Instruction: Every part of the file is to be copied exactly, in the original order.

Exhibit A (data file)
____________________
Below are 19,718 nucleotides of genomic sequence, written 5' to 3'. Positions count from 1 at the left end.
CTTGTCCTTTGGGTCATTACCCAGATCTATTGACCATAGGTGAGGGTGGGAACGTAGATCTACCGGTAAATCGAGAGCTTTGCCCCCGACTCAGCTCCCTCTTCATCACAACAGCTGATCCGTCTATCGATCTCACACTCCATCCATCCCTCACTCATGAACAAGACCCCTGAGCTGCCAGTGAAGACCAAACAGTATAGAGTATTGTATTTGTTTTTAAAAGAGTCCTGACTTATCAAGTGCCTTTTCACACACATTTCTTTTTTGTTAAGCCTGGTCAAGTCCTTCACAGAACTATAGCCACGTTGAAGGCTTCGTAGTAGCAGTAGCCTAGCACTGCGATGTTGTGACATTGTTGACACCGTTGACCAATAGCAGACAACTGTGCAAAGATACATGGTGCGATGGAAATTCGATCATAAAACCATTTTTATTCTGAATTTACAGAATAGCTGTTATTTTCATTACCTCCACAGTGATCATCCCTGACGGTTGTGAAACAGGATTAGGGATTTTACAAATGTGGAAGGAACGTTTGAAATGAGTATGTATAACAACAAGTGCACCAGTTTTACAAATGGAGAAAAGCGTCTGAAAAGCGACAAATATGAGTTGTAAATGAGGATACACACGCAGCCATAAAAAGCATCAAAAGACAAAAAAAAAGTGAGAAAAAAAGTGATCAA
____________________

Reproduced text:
Below are 19,718 nucleotides of genomic sequence, written 5' to 3'. Positions count from 1 at the left end.
CTTGTCCTTTGGGTCATTACCCAGATCTATTGACCATAGGTGAGGGTGGGAACGTAGATCTACCGGTAAATCGAGAGCTTTGCCCCCGACTCAGCTCCCTCTTCATCACAACAGCTGATCCGTCTATCGATCTCACACTCCATCCATCCCTCACTCATGAACAAGACCCCTGAGCTGCCAGTGAAGACCAAACAGTATAGAGTATTGTATTTGTTTTTAAAAGAGTCCTGACTTATCAAGTGCCTTTTCACACACATTTCTTTTTTGTTAAGCCTGGTCAAGTCCTTCACAGAACTATAGCCACGTTGAAGGCTTCGTAGTAGCAGTAGCCTAGCACTGCGATGTTGTGACATTGTTGACACCGTTGACCAATAGCAGACAACTGTGCAAAGATACATGGTGCGATGGAAATTCGATCATAAAACCATTTTTATTCTGAATTTACAGAATAGCTGTTATTTTCATTACCTCCACAGTGATCATCCCTGACGGTTGTGAAACAGGATTAGGGATTTTACAAATGTGGAAGGAACGTTTGAAATGAGTATGTATAACAACAAGTGCACCAGTTTTACAAATGGAGAAAAGCGTCTGAAAAGCGACAAATATGAGTTGTAAATGAGGATACACACGCAGCCATAAAAAGCATCAAAAGACAAAAAAAAAGTGAGAAAAAAAGTGATCAA